It is natural for parents to want the best for their children. Sometimes, in our quest to give them the best, we lose sight of what is in the best interest of our children. Some time back I mentioned that I was experiencing behavioural difficulties from Gavin. The real wake-up call was when he tore a book at school, but it had begun long before that. It started with the were potty training regressions and the increased baby-like behaviours which I didn’t pay too much attention to because they were quite mild. Then the behaviours escalated and we started to experience backtalking, increased tantrums, and open defiance at home. After several discussions with the teachers at school, the problem was believed to be due to sibling rivalry.
In order to make it up to Gavin, I tried to schedule more special time with him – special classes that involved just him and me (without his baby brother around to distract me). At home, I tried to pay more attention to him. I made sure I remembered to tell him, “I love you.” We shared hugs, we had rough and tumble play, and we had story time. Even if we didn’t get to do everything he wanted, I made sure he had some dedicated time alone with me.
Although his behaviour improved and the teachers reported that things were definitely better at school, we still had the occasional incidents cropping up at school. Since I cut back on Gavin’s extra-curricular activities, I have found an even greater improvement. Gavin’s switched from the flexi-hour program at school to half day and I think the extra time at home with Gareth and me really makes the difference.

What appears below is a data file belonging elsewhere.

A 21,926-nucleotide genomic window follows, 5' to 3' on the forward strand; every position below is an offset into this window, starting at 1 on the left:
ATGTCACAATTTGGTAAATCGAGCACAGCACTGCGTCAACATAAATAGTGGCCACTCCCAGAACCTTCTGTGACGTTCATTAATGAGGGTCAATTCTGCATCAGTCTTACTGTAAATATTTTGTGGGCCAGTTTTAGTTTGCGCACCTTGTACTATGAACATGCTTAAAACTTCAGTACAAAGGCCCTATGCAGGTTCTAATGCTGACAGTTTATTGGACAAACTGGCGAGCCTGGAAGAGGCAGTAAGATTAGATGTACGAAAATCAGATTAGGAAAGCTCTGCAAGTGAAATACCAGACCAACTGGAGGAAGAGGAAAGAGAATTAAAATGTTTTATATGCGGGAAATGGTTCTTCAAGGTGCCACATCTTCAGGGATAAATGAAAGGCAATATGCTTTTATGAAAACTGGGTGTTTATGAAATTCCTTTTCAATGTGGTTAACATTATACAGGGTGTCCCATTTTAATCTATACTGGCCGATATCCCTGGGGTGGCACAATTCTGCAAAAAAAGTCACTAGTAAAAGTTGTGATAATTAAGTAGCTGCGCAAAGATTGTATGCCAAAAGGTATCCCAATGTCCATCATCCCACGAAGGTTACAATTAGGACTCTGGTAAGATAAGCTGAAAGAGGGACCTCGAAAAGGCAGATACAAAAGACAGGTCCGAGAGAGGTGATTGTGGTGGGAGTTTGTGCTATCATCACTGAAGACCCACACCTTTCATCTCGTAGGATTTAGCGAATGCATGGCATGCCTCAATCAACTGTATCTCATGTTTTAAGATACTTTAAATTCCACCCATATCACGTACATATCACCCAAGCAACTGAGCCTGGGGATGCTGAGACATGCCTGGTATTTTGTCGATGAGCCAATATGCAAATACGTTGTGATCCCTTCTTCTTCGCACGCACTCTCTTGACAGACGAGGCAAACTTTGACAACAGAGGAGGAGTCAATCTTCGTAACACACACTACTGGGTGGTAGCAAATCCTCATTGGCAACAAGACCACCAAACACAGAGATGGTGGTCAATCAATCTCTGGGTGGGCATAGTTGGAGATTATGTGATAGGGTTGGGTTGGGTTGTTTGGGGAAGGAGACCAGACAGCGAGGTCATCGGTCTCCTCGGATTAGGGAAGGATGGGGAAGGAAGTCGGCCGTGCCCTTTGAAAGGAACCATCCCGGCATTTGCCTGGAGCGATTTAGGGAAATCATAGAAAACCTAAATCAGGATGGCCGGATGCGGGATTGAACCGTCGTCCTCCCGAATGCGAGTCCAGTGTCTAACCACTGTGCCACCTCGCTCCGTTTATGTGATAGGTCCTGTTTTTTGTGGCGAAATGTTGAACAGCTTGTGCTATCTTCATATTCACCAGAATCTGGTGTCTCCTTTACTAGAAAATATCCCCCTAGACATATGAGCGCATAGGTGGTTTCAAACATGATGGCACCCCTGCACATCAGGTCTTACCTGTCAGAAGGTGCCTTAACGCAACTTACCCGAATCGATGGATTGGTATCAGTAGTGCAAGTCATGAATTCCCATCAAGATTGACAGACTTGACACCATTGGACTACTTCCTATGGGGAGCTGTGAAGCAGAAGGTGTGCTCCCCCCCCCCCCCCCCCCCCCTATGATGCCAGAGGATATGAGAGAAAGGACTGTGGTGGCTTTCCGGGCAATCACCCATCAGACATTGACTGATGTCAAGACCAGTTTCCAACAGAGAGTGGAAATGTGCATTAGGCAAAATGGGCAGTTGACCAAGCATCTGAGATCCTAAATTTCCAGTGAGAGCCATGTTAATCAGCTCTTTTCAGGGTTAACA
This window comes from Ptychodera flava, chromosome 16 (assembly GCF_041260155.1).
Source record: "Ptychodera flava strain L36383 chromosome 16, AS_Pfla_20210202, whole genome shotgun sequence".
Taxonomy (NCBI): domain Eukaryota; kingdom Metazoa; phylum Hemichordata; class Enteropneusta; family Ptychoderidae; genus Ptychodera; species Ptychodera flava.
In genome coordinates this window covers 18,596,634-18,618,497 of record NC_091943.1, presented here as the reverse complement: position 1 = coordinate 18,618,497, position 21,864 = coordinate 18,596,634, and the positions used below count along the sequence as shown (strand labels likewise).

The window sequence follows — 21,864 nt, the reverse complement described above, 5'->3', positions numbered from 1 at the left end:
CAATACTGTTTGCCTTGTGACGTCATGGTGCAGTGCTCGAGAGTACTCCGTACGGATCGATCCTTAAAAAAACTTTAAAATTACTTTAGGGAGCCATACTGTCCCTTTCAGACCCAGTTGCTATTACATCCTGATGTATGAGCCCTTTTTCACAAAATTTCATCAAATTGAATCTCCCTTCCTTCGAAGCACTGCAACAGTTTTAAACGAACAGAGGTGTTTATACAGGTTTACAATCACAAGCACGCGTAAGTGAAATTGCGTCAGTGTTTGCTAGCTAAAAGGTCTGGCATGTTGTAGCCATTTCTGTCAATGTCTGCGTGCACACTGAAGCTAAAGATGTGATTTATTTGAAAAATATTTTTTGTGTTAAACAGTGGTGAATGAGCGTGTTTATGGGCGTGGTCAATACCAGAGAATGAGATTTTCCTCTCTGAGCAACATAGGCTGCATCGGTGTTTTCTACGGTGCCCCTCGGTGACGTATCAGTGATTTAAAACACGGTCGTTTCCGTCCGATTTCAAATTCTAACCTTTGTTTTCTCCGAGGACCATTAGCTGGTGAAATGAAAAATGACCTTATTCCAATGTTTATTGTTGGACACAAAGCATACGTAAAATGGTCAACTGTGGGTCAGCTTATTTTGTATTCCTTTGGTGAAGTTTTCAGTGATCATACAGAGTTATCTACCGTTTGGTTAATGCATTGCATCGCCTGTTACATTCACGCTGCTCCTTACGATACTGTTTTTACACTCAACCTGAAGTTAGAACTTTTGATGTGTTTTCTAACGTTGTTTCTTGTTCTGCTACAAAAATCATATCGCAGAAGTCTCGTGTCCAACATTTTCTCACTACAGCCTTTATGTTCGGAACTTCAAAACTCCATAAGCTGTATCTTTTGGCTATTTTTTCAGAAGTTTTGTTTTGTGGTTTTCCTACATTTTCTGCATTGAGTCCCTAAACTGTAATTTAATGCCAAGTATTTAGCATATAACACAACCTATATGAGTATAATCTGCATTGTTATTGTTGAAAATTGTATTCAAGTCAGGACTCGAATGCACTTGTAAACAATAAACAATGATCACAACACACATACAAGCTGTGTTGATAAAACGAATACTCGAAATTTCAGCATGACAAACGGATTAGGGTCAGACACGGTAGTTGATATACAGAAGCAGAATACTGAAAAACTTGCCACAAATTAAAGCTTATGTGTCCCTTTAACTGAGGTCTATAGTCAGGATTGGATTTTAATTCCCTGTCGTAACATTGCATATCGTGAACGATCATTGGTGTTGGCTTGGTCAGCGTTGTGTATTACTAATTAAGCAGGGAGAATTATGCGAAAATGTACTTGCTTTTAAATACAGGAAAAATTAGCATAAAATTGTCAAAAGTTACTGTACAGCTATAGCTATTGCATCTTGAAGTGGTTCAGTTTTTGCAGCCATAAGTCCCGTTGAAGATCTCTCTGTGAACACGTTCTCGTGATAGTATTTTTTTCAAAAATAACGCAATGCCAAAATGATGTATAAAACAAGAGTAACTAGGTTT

The reduction in extra-curricular activities has not only been good for Gavin, but it has also given me a lot more breathing space. Perhaps that’s all he really needed – more time at home with Mum and Gareth? Perhaps the fact that I am not rushing the kids to extra classes is also making the difference because I’m less fatigued and stressed. Instead of worrying about whether the children are getting enough sleep and trying to schedule their days to optimise their sleep routine, I can relax a little. After all, don’t they say that “happy Mummy equals happy children”?
With the extra time on our hands, Gavin and Gareth spend more time together. Now we have time to do pretend cooking, play dough, water play, painting, etc. Just today, I bought some packet cookie mix and we made chocolate chip cookies with James imprinted on them. The cookies looked pretty pathetic (which is why I haven’t bothered to take any pictures), but Gavin enjoyed the process, and that’s the whole point, isn’t it?
I spoke to Gavin’s teacher at school and I’m glad to hear that Gavin’s behaviour is pretty much back to normal. The arrival of a sibling is a very trying time for a child. It is often recommended that parents hold off trying to do too many new things because the adjustment to a sibling is already a big event in itself. So perhaps what Gavin needs is just time to really settle into his new role as older brother. Once he is really comfortable in that role, we can reintroduce the extra-curricular activities.
With all the Ip Man fever about lately, hubby’s been keen to send Gavin to learn Wushu. For all his advanced mental development, I’m afraid Gavin’s physical development has always been somewhat deficient. Anyone know any Wushu schools to recommend? Gavin’s probably still a little young, but I figured it doesn’t hurt to be on the lookout.